Small airfields could play 'feeder' role

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The Independent Online

Airfields near Heathrow and Gatwick should be expanded as a matter of urgency to cope with increasing demand for air travel, a Commons committee has recommended.

Northolt aerodrome six miles from Heathrow in west London and Redhill five miles from Gatwick in Sussex could be rebuilt to become "feeder" airports to their bigger neighbours, the MPs believe.

Theminor airfields could be transformed within about five years. An extra runway at Heathrow would not open for a t least a decade and extra capacity at Gatwick would have to wait for a legal agreement to expire in 2019.

A report by the Commons Select Committee on Transport, published yesterday, argued that Northolt could take 70 per cent of the aircraft that currently use Heathrow. Similar proposals by the committee in 1998 were rejected by the Government.

On environmental grounds the study came out strongly against building an airport on a greenfield site - a reference to plans for a complex at Cliffe on the Thames Estuary.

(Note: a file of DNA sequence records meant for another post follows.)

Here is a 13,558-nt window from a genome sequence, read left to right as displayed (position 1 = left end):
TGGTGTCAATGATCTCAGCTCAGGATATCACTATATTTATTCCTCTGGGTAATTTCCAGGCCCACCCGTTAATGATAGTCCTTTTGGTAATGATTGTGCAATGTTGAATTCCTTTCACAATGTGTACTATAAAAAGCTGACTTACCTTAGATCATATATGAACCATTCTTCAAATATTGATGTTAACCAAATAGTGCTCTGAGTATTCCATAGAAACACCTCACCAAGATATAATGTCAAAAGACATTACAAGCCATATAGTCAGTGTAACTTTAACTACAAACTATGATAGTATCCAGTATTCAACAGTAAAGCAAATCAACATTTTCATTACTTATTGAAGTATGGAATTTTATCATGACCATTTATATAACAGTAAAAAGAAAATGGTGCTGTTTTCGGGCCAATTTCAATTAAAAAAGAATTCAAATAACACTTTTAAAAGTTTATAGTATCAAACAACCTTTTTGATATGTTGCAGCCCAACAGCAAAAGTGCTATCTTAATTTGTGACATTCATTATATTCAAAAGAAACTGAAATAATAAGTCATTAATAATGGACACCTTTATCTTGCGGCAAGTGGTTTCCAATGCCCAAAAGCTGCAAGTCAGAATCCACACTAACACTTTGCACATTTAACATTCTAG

The MPs recommended that the monopoly enjoyed by BAA, the operator of Britain's major airports, should be broken up. The report said the company's dominant position meant that the ownership of the country's major airports was "deeply flawed". The document said the Government and BAA had an "ambivalent" relationship in which the company expected to provide advice to ministers, but was the "monopoly supplier".

Dan Hodges, director of the aviation group Freedom to Fly, said the report sealed the case for runway expansion. "Not only does it underline the economic, social and employment benefits of new runways, it stresses the importance of commencing their construction at the earliest possible opportunity," he said.

The select committee also said the Government should consider, as a matter of urgency, whether the present structure for National Air Traffic Services (Nats) and the resources available to it, were adequate. The part-privatised Nats, which has faced severe financial problems, runs the UK's air traffic control system.